To reboot the host server simply right-click its entry in the left pane and from the drop-down menu select Reboot. Once it has completing restarting you should then see the PCI(e) device now has a green tag to show it is active and available for connection.

Adding the PCI(e) Device to a Virtual Machine

The virtual machine must be powered off in order to add a hardware device so if it is running shut it down and then select the Summary tab and click Edit Settings. The Virtual Machine Properties window should open on the Hardware tab so click Add and then select PCI Device and click Next.

Choose PCI Device

You are now prompted to select the PCI(e) device to connect and the drop-down box should show those devices which you added when configuring the host server previously. If you connected more than one device then you will have to select the correct one, otherwise just click Next and then check the settings are correct on the next page and click Finish. This time you should see an “Updating virtual machine configuration” task running and when that has completed you will be able to start your VM.

Windows Device Manager

Assuming the VM is running a variant of Windows it should detect the new hardware automatically, just as if it was a physical machine that you had added the device to. Provided the driver is already available in Windows it will get installed automatically, otherwise you will be prompted to supply the driver files in the usual way. In this example I have connected the USB2 Controller to a Windows XP SP3 VM which recognizes it automatically, and also detects and installs the external hard drive connected to the server, as you can seen in this screenshot of the Windows Device Manager.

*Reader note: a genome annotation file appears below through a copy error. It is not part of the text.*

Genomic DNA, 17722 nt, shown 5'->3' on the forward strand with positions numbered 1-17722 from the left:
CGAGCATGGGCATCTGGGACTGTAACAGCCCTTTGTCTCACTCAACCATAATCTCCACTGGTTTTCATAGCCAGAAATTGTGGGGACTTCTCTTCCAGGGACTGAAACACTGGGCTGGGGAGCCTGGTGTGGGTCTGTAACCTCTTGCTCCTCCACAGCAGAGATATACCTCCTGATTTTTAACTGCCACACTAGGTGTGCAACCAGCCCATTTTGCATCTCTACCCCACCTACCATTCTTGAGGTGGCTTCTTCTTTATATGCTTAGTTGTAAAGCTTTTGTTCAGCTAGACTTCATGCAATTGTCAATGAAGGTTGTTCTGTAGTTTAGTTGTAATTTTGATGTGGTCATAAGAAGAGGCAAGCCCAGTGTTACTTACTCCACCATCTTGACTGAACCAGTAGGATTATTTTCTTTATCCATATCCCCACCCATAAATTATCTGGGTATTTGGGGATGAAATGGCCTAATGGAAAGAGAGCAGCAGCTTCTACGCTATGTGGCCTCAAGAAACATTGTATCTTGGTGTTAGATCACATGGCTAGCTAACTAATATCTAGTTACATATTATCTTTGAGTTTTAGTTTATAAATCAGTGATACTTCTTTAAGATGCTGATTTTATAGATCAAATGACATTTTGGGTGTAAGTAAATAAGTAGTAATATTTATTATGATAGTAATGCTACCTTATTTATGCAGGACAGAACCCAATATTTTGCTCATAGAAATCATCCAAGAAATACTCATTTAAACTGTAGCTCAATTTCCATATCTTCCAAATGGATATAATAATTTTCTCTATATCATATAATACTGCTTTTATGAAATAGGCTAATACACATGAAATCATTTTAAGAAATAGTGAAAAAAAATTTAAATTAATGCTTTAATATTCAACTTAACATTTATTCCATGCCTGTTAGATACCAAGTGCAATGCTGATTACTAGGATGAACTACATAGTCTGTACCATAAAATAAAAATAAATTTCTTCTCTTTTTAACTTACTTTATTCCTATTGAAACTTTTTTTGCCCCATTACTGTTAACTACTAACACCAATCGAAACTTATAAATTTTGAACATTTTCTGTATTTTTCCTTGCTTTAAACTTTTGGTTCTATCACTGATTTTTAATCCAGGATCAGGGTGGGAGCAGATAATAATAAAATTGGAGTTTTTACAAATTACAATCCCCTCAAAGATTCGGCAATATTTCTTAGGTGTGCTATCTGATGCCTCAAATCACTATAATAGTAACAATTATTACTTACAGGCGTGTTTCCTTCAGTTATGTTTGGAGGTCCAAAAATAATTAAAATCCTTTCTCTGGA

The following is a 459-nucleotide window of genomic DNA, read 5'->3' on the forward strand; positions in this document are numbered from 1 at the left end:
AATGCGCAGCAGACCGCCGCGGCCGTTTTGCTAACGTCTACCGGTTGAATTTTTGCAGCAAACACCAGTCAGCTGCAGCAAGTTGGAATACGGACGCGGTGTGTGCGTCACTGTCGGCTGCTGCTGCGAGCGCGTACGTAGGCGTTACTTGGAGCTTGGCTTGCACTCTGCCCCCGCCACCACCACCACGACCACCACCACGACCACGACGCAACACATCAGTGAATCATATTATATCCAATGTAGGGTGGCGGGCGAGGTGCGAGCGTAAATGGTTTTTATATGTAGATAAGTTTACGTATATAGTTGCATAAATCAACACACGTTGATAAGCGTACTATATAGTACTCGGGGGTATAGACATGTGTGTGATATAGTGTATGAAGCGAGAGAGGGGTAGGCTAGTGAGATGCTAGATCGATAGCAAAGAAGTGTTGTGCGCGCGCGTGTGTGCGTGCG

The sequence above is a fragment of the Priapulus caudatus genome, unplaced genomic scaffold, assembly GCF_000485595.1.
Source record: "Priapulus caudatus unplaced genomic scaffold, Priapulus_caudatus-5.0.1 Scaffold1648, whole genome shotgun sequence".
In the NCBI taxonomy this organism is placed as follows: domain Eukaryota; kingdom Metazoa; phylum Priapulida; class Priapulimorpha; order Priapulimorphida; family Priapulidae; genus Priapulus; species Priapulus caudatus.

Since the new VT-d/IOMMU technology allows a direct mapping between the PCI(e) device and the virtual machine in theory you should be able to use any device which is compatible with your operating system. However as mentioned at the start of this article VMware have only certified it for use with a handful of devices and reports from users testing other hardware are scarce still. The Unofficial HCL over at does include a section on VMDirectPath tested components but at the time of writing only three were listed, hopefully this will improve with time. This certainly doesn’t mean that your device won’t work though, just be sure to test it thoroughly before using in a production environment.